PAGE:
existing, such freight could only be unloaded under government direction, in government lighters, and no more could be taken ashore on any one day than could be stored away in the arsenals at night. When such freight was taken from the lighters to the shore it had to be carried by hand some 200 yards to the arsenal. The discharge of the Trunkby proceeded as follows: June 7th four lighters came to the vessel. Work was stopped at 11:30 a. m., owing to the breaking down of the donkey feed pump. June 8th three lighters came to the ship. The work at No. 1 hatch stopped at 2 p. m., and at Nos. 3 and 4 at 4 p. m., after which no more lighters came out that day. On June 9th work was resumed at 8 a. m. in holds Nos. 1, 3, and 4. One lighter at each hatch. Lighter at No. 3 was loaded at 11:30 a. m., No. 1 at noon, and No. 4 at 2:15 p. m., after which no more lighters came out that day. June 10th, Sunday. June 11th work began with one lighter for each hold at 7 a. m. Lighters at Nos. 1 and 4 hatches were loaded at noon, and the lighter at No. 3 at 3 p. m., after which no more lighters came to the vessel that day. June 12th work was resumed at 6 a. m. in No. 1. Ammunition in that hold finished at 11:30. At ny a. m. lighter was obtained for ammunition in No. 3 hold, and it was loaded at noon. Another ammunition lighter came out at 4 p. m. Work ceased at 5 p. m.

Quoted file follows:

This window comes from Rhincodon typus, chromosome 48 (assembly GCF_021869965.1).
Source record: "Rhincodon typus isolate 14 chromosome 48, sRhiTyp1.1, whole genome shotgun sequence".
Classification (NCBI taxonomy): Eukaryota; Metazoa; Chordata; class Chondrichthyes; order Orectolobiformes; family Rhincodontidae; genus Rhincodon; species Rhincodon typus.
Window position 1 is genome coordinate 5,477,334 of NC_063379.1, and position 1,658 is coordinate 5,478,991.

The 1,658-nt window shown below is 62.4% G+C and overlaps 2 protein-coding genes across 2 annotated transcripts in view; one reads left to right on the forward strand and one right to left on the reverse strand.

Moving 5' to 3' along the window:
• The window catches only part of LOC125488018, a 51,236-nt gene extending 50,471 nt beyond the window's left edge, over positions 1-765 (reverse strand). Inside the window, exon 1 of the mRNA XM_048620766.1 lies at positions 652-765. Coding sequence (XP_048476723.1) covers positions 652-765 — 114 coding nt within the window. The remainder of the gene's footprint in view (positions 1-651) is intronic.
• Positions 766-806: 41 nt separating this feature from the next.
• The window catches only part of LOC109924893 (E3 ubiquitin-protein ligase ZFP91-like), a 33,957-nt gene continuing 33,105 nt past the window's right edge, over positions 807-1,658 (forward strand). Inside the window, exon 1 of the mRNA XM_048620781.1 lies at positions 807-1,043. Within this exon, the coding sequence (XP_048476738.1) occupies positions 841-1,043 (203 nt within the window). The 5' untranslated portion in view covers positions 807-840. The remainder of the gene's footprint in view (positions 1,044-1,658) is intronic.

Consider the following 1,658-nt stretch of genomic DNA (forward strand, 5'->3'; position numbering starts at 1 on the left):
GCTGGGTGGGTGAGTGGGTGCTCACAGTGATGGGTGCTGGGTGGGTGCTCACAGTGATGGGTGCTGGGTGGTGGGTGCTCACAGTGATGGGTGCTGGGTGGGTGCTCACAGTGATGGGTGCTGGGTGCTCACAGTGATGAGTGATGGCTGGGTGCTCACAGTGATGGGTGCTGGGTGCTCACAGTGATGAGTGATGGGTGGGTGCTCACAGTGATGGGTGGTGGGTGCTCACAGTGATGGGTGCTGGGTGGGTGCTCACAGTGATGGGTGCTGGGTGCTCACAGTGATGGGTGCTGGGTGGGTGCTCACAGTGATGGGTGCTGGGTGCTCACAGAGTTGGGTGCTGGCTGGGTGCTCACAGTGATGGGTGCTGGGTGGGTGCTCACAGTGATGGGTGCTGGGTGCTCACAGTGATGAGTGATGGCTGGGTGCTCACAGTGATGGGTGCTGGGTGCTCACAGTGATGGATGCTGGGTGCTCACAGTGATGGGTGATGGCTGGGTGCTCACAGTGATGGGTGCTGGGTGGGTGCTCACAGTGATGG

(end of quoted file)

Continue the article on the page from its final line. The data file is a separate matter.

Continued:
Work ceased at 5 p. m. The lighters all went ashore. June 13th work resumed at 7:30 a. m. Two lighters began loading with ammunition from No. 3 hold, and finished at 12:30. Two lighters loaded with naval stores from No. 1 hatch at 2 p. m. Another lighter came at 2 p. m. to take naval stores from No. 3 hold, and work ceased at 4:45 p. m. June 14th two lighters came for ammunition at 7:30 a. m.; loaded at 3:30 p. m. One lighter loaded with naval stores from No. 3 hold at 5 p. m., and two lighters were loaded with naval stores from No. 1 hold at 4:30 p. m. June 15th two lighters came alongside v a. m., one for ammunition at No. 3 hold, and one for naval stores at No. 1. The ammunition lighter was loaded at 10:15 a. m.; another, which arrived at noon, was loaded at 4 p. m. All the ammunition was then out, and another lighter was loaded with naval stores until 5 p. m. Two lighters